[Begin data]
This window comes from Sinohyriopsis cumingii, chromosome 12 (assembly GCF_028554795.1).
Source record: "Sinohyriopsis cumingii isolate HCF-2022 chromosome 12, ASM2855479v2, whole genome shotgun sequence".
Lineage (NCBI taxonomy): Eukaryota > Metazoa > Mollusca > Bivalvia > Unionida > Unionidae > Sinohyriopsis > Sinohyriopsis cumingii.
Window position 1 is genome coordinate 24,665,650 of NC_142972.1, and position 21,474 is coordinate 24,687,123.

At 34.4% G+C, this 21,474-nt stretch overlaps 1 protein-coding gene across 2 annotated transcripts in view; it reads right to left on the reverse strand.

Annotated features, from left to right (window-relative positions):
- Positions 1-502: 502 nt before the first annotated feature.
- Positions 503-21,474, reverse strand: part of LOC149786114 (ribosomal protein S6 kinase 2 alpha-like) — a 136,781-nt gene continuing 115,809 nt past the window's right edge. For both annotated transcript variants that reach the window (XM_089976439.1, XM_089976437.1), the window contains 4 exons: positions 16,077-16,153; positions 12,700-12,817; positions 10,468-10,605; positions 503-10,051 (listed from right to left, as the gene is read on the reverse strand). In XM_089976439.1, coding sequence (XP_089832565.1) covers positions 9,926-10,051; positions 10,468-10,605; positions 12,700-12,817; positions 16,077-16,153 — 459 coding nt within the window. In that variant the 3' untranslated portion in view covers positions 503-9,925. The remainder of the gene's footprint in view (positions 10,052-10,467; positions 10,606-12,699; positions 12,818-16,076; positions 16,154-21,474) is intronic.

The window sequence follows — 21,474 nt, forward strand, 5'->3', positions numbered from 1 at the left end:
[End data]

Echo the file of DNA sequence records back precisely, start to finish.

This window comes from Sinohyriopsis cumingii, chromosome 12 (assembly GCF_028554795.1).
Source record: "Sinohyriopsis cumingii isolate HCF-2022 chromosome 12, ASM2855479v2, whole genome shotgun sequence".
Lineage (NCBI taxonomy): Eukaryota > Metazoa > Mollusca > Bivalvia > Unionida > Unionidae > Sinohyriopsis > Sinohyriopsis cumingii.
Window position 1 is genome coordinate 24,665,650 of NC_142972.1, and position 21,474 is coordinate 24,687,123.

At 34.4% G+C, this 21,474-nt stretch overlaps 1 protein-coding gene across 2 annotated transcripts in view; it reads right to left on the reverse strand.

Annotated features, from left to right (window-relative positions):
- Positions 1-502: 502 nt before the first annotated feature.
- Positions 503-21,474, reverse strand: part of LOC149786114 (ribosomal protein S6 kinase 2 alpha-like) — a 136,781-nt gene continuing 115,809 nt past the window's right edge. For both annotated transcript variants that reach the window (XM_089976439.1, XM_089976437.1), the window contains 4 exons: positions 16,077-16,153; positions 12,700-12,817; positions 10,468-10,605; positions 503-10,051 (listed from right to left, as the gene is read on the reverse strand). In XM_089976439.1, coding sequence (XP_089832565.1) covers positions 9,926-10,051; positions 10,468-10,605; positions 12,700-12,817; positions 16,077-16,153 — 459 coding nt within the window. In that variant the 3' untranslated portion in view covers positions 503-9,925. The remainder of the gene's footprint in view (positions 10,052-10,467; positions 10,606-12,699; positions 12,818-16,076; positions 16,154-21,474) is intronic.

The window sequence follows — 21,474 nt, forward strand, 5'->3', positions numbered from 1 at the left end: